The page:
Policy & Enforcement Briefing: Drug Disposal, HFCs, Climate Hearing
The King County, Wash., board of health passed a law requiring that pharmaceutical companies pay for the disposal of prescription and over-the-counter medicines – only the second such municipal ordinance in the country. Alameda County, Calif., passed drug disposal regulations in July 2012, Waste & Recycling News reports.
The USDA is considering what action, if any, it might take in the case of a Washington state farmer who found his alfalfa crop was contaminated with a genetically modified trait developed by Monsanto, Reuters reported. State agriculture officials said the level of contamination was within a range acceptable to much of the market, but many foreign and domestic buyers require zero genetic modification.
Brazil, South Africa and China have sided with India against a US push to phase out hydrofluorocarbons (HFCs). The four countries, known as the BASIC group, say they cannot accept such a proposal unless there is a cost-effective and environmentally sound alternative – and Indian environment and forests ministry additional secretary Susheel Kumar said there is currently no such alternative.
The Energy and Power subcommittee of the House Energy & Commerce Committee is holding a hearing today on “The Obama Administration’s Climate Change Policies and Activities,” with EPA administrator Gina McCarthy and energy secretary Ernest Moniz as witnesses. The subcommittee says 11 federal agencies, including the departments of agriculture, defense and interior, declined to provide a witness.
The EPA proposed doubling penalties for non-compliance, in a revised consent decree against Lake Michigan Carferry, operator of the last coal-fired vessel operating on the Great Lakes. The agency has proposed that LMC stop discharging coal ash from the S.S. Badger at the end of the 2014 sailing season, and revised its consent decree in response to almost 8,000 public comments. The EPA also proposed that LMC pay a $25,000 civil penalty for violating mercury water quality standards in 2012.
The House Energy & Commerce Committee’s environment and economy subpanel will hold a hearing this afternoon on “Regulation of Existing Chemicals and the Role of Pre-Emption under Sections 6 and 18 of the Toxic Substances Control Act.” Witnesses are to include representatives of the Alliance of Automobile Manufacturers, Environmental Council of the States, Latham & Watkins LLP, and the New York attorney general’s office. A background memo is available.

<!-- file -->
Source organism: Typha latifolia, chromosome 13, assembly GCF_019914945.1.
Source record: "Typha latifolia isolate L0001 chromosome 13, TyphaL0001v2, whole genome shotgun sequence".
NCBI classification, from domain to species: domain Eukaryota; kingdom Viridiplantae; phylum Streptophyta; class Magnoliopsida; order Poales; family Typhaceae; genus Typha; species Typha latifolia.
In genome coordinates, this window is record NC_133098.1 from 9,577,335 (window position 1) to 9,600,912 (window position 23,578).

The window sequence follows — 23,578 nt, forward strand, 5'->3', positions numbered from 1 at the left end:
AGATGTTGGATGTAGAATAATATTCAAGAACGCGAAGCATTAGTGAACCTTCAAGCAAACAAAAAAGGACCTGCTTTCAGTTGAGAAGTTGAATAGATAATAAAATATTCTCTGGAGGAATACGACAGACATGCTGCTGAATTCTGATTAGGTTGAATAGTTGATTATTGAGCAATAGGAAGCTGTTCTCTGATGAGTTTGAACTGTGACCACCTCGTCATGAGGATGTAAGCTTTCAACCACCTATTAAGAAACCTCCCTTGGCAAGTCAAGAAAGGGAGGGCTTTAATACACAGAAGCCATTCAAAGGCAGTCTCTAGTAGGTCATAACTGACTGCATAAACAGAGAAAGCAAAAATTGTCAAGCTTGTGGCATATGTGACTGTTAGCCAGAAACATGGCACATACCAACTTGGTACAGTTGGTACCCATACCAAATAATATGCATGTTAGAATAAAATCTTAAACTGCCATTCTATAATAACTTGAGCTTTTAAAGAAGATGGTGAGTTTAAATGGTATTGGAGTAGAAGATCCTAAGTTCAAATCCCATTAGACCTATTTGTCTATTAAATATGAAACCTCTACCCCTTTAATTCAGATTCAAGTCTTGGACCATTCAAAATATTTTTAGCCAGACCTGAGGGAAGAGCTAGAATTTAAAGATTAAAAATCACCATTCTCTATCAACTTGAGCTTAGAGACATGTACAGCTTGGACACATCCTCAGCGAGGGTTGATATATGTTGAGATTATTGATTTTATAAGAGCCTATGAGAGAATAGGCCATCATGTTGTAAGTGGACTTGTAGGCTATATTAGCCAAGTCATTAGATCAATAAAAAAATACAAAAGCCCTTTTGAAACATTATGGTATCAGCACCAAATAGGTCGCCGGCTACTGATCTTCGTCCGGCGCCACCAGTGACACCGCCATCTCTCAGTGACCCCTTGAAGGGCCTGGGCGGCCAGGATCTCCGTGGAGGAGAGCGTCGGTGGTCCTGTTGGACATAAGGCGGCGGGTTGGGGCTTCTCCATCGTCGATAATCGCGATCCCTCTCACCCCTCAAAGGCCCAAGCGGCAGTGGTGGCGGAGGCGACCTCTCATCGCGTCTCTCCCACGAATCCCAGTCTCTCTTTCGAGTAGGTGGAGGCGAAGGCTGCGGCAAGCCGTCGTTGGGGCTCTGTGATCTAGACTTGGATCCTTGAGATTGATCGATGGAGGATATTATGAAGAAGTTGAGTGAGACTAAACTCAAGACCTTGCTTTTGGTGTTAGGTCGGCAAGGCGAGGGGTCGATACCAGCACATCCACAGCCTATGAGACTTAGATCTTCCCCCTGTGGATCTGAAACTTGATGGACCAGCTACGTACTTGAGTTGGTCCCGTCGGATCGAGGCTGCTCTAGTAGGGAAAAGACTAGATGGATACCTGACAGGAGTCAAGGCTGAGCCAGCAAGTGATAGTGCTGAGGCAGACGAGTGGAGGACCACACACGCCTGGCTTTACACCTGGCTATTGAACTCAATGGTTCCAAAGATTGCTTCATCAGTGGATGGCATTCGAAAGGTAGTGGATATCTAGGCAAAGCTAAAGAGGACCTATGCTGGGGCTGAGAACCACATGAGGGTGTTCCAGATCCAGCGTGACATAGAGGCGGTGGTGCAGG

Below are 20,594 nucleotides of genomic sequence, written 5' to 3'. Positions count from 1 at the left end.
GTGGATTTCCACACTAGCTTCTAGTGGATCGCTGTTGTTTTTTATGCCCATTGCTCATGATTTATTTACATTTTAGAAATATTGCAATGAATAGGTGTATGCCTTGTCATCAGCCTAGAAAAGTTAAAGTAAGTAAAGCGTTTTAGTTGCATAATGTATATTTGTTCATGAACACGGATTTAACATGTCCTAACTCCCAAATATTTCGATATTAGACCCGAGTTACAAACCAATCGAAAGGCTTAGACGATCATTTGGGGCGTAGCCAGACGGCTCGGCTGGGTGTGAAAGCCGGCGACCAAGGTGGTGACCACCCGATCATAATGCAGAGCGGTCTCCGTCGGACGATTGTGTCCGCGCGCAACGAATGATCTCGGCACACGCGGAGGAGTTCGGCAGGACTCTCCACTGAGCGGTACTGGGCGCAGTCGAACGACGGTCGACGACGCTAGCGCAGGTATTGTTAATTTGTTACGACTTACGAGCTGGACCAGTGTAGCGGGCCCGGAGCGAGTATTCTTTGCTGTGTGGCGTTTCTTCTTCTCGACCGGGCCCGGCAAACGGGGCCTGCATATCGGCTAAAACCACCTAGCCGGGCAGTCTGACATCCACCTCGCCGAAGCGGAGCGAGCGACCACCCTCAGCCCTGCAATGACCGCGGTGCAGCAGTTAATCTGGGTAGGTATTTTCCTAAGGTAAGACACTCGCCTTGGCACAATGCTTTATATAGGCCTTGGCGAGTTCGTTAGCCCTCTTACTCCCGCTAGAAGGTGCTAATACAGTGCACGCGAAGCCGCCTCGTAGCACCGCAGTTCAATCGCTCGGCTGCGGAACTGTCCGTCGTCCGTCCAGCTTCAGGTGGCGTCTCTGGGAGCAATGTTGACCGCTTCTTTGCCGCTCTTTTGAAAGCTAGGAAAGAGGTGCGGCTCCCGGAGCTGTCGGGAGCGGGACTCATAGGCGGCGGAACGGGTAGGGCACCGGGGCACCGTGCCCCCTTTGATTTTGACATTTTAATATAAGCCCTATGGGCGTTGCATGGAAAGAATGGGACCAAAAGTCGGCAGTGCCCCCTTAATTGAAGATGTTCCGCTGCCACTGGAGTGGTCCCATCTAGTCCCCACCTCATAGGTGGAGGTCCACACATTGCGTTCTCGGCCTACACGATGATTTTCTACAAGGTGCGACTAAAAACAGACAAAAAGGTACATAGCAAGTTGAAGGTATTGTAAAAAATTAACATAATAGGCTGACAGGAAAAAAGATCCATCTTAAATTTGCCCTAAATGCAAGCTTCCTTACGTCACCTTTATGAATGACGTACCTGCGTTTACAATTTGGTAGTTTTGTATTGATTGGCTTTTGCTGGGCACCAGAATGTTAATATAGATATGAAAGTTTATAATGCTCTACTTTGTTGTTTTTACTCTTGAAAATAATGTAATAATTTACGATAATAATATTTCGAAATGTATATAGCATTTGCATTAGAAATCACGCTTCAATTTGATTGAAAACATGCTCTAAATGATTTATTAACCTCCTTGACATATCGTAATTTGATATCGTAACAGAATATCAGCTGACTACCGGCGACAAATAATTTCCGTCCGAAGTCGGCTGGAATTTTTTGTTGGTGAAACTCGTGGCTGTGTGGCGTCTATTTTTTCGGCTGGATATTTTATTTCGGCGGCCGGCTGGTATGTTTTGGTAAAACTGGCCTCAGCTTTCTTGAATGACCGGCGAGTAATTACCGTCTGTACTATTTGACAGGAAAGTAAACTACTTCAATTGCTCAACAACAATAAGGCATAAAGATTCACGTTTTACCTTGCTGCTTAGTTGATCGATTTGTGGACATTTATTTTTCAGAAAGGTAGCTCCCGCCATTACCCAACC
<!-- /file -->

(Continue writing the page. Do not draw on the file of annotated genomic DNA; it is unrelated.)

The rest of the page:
Tomorrow, the House Energy & Commerce Committee’s subpanel on commerce, manufacturing and trade will hold a hearing on the proposed Keystone XL pipeline titled “Keystone’s Red Tape Anniversary: Five Years of Bureaucratic Delay and Economic Benefits Denied.” Scheduled witnesses include representatives of the US Chamber of Commerce, Energy Policy Research Foundation and Natural Resources Defense Council.
The French government plans to launch a €200 million ($267 million) tender this Saturday for pilot wave and tidal power projects totaling about 80 MW, at the Raz Blanchard marine site in northwest France, Reuters reported. The pilot is scheduled to start in 2015, with commercial production expected to start after 2020.
The Senate Committee on Energy & Natural Resources will hold a hearing tomorrow to examine wildlife management authority within the State of Alaska under the Alaska National Interest Lands Act and the Alaska Native Claims Settlement Act.
The Nuclear Regulatory Commission will hold a public meeting tomorrow in Rockville, Md., to discuss how the agency can gather new information on accounting for the combined effect of multiple regulatory actions. The meeting will focus on efforts to study the accuracy of cost and schedule estimates in NRC regulatory analyses.
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